Government mum on automakerrsquos bid for help cutting EVrsquos premium pricerdquo

Government mum on automaker’s bid for help cutting EV’s ‟premium price.”

BMW on Oz Subsidies for EV: It Doesn’t Hurt to Ask

Even if BMW is denied government help in lowering the i3’s price, the automaker believes the car will succeed because it will be available both as an all-electric vehicle and as an EV with a range extender.

BMW Australia sets the price of its i3 electric car at A$63,900 ($60,179) when it goes on sale Down Under later this year. But it wants the federal government, already averse to funding the now-dying domestic-vehicle manufacturing sector, to chip in A$10,000 ($9,417) toward the cost.

The German automaker says in a statement the i3 will be available in Australia in two iterations, as an all-electric vehicle and, for customers particularly conscious of range anxiety, with a range extender that pushes the price to A$69,900 ($65,824).

Performing the role of range extender is a 0.7L 2-cyl. gasoline engine making 36 hp mounted next to the electric motor above the rear axle. The engine drives a generator to maintain the charge of the lithium-ion battery at a constant level as soon as it dips below a certain value.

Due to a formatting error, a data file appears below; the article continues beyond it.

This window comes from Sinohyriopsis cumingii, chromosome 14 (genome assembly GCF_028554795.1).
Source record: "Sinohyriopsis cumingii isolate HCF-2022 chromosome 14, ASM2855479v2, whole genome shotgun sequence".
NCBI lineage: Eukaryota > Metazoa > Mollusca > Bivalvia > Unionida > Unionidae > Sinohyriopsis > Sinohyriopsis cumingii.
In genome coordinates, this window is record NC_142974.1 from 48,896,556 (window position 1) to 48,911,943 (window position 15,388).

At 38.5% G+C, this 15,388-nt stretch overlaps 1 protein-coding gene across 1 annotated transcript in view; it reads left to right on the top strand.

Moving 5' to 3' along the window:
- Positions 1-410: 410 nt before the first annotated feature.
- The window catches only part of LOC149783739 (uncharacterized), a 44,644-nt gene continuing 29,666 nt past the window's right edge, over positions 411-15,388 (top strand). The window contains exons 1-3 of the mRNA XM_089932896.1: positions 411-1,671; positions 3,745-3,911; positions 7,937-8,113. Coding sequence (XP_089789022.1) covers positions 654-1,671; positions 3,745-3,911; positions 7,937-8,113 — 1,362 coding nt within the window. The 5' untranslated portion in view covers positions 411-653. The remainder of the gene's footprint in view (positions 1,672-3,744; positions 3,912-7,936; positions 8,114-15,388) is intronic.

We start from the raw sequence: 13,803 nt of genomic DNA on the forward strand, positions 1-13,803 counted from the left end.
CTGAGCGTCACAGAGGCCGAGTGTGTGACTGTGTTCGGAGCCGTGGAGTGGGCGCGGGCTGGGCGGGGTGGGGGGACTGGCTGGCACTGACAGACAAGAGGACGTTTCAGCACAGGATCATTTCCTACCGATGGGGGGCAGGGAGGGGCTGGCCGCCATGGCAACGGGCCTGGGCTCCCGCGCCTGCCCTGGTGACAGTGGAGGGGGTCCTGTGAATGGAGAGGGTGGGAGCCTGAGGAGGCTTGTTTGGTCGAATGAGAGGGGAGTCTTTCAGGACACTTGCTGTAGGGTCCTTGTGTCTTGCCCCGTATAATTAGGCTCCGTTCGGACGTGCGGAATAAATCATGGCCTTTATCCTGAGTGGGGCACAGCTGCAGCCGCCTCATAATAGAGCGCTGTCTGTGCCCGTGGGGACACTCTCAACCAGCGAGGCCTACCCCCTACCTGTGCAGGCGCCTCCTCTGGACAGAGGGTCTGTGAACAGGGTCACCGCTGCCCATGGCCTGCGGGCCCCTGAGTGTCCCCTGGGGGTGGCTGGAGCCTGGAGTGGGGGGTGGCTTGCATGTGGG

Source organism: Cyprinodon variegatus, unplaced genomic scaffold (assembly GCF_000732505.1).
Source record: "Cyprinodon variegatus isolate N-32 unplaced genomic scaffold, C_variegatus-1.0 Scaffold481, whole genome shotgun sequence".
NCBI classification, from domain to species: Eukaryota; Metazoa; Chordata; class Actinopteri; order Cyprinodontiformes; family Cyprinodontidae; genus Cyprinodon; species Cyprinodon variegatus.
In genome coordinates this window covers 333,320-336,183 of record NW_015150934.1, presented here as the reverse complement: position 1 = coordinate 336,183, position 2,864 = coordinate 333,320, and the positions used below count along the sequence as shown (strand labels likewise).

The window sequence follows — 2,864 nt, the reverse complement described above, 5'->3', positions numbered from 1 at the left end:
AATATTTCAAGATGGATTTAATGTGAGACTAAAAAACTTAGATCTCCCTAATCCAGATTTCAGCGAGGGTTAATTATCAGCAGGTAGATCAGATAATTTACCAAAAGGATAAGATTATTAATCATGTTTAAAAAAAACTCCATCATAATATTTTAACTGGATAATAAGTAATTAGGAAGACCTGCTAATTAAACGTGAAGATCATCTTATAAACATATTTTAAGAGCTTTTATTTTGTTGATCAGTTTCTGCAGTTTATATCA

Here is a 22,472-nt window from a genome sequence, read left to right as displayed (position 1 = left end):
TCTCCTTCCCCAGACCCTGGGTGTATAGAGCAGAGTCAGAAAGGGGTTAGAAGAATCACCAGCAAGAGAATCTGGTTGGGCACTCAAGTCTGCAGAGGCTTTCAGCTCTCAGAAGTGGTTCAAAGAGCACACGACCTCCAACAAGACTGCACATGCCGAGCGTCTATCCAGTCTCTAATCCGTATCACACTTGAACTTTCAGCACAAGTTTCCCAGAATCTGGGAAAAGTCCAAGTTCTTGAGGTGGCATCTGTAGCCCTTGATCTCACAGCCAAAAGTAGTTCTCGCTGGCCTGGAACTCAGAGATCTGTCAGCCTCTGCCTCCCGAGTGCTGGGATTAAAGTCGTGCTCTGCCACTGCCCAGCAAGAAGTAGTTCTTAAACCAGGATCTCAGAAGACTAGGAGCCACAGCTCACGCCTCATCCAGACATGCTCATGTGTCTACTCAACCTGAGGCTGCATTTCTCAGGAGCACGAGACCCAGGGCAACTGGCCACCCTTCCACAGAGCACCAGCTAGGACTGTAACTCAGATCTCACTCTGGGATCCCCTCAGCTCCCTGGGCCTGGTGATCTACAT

But News Corp Australia reports it is price anxiety that BMW Australia Managing Director Phil Horton is worried about. He says the automaker is talking with state and federal governments about lowering the i3’s price.

“Part of the issue that we have in Australia is there are so many layers of government,” he tells the news group. “But we’ve had initial meetings with federal government and those have been quite promising.

“Our aspiration in the fullness of time is that we would get something like they have in the U.K. or some other markets where you get either a straightforward A$10,000 subsidy because you’re buying an electric car, or…a waiver on some part of the on-road charges.”

Horton also suggests a waiver of road tolls for EVs.

“There are whole range of things that (governments) could do,” he says. “Whether or not they will do them is a different thing.”

Plans by Ford Australia to end manufacturing operations in 2016, followed the next year by GM Holden and Toyota Australia, have not blunted the federal government’s opposition to subsidizing those companies.

At the retail level, the BMW i3 will be following the Mitsubishi i-MiEV and Nissan Leaf EV down a rough road.

The i-MiEV has been withdrawn from Australian showrooms after slow sales and the Leaf is being discounted by almost A$20,000 ($18,834) to A$39,990 ($37,650).

But BMW tells News Corp it believes its EV will succeed because it will be available both as an all-electric vehicle and one with the range extender. “Without taking the arrogant overtones of it, we’re a premium brand, it’s a premium price for the car, but we think it’s a premium car,” Horton says.

The Australian market is more ready for EVs than probably before, he says, adding, “It would certainly help if we had more – and you hear this from all the manufacturers – assistance from government.”

Hide comments


  • Allowed HTML tags: <em> <strong> <blockquote> <br> <p>

Plain text

  • No HTML tags allowed.
  • Web page addresses and e-mail addresses turn into links automatically.
  • Lines and paragraphs break automatically.